Clove’s medicinal properties have been extensively studied. The species belongs to the guava family Myrtaceae. The tree of Syzygium aromaticum is 8-12 meters tall. The aromatic flower buds of the tree are used as a spice. The cloves have a hard exterior but are fleshy inside. The essential oil in the buds makes for the fleshiness of the clove and is the source of both nutrition and flavor. The spice has a warm, sweet, aromatic, and slightly peppery taste.
Cloves contain a substantial quantity of eugenol. The eugenol content in clove oil makes up to 70-85%. The ORAC (Oxygen Radical Absorption Capacity) value of cloves has been placed at over 10 million, 400 times more powerful than the antioxidant contained in blueberry. This high ORAC value makes cloves valuable as both nutraceutical and in medicine. Cloves are an excellent source of manganese, vitamin K, and dietary fiber.
Clove’s medicinal properties and toxicological impacts have been studied. Accidental ingestion of clove essential oil by a seven-month-old infant showed the development of central nervous system depression, urinary, and other abnormalities (Lane et al., 1991).
However, human consumption of naturally existing methyl eugenol has properties like the known carcinogen safrole. In experiments on rats, the molecule was seen to eliminate rapidly from the human system in trials conducted in the US, raising questions about the safety of clove essential oil for human use. But conclusive evidence of this effect is still lacking (Schecter et al., 2004).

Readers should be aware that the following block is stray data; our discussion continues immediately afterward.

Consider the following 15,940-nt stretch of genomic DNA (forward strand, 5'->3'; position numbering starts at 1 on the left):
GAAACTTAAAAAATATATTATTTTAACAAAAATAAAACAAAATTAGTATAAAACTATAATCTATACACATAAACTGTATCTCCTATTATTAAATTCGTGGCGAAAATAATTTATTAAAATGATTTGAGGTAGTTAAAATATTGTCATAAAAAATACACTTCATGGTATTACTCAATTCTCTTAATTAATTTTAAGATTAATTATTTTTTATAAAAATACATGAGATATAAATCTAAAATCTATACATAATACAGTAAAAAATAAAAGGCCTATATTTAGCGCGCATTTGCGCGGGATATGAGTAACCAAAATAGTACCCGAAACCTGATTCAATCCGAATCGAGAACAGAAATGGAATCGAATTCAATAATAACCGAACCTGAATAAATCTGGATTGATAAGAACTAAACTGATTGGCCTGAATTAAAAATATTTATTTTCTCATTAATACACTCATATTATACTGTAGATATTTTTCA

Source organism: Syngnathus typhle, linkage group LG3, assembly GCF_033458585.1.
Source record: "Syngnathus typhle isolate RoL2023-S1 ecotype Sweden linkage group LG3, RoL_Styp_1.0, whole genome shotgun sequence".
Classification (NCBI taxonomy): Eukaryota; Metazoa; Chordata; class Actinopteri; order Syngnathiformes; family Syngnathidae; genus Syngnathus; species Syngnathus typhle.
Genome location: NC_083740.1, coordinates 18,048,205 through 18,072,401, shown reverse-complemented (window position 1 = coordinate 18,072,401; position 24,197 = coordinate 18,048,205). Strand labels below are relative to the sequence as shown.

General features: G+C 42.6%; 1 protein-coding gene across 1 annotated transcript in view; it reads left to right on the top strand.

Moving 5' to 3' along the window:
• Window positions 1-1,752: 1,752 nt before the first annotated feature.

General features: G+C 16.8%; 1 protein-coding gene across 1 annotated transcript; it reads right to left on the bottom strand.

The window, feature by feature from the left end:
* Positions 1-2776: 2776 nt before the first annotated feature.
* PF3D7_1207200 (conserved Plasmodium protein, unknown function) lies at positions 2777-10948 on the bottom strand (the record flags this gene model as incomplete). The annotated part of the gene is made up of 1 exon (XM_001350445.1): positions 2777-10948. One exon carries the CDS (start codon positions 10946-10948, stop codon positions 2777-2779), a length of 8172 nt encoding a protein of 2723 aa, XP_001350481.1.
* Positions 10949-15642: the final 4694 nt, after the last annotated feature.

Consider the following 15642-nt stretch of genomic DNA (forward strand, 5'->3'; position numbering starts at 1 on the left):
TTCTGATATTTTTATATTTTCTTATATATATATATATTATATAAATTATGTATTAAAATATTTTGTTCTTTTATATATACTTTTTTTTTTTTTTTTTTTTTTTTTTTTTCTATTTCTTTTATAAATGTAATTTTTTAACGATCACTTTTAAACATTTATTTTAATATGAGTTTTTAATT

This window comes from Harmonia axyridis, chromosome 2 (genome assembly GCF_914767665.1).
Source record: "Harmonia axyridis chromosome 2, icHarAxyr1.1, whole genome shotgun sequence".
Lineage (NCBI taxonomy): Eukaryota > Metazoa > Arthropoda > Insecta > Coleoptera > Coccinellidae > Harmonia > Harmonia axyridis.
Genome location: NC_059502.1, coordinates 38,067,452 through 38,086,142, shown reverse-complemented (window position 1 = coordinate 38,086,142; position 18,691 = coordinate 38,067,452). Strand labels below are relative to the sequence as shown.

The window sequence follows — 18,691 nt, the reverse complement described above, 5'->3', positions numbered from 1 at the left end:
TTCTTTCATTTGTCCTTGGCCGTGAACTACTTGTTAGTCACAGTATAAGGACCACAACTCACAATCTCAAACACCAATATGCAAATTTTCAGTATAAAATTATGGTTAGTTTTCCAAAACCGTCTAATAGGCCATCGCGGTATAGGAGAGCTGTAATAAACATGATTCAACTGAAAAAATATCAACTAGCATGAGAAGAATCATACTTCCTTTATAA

Eugenol is used in dentistry. But it is not a bio-friendly material. It has irritative and cytotoxic properties and external hypertensive reactions to soft oral tissue. When consumed as a spice, it is best to use it in moderation.
Here is a list of references for those who wish to learn more about cloves and other spices.
Lane, B. W., Ellenhorn, M. J., Hulbert, T. V., & McCarron, M. (1991). Clove oil ingestion in an infant. Human & experimental toxicology, 10(4), 291-294.
Yoo, C. B., Han, K. T., Cho, K. S., Ha, J., Park, H. J., Nam, J. H., … & Lee, K. T. (2005). Eugenol isolated from the essential oil of Eugenia caryophyllata induces a reactive oxygen species-mediated apoptosis in HL-60 human promyelocytic leukemia cells. Cancer Letters, 225(1), 41-52.
Raghavenra, H., Diwakr, B. T., Lokesh, B. R., & Naidu, K. A. (2006). Eugenol—The active principle from cloves inhibits 5-lipoxygenase activity and leukotriene-C4 in human PMNL cells. Prostaglandins, leukotrienes and essential fatty acids, 74(1), 23-27.
Thompson, D. C., Constantin-Teodosiu, D., & Moldéus, P. (1991). Metabolism and cytotoxicity of eugenol in isolated rat hepatocytes. Chemico-biological interactions, 77(2), 137-147.
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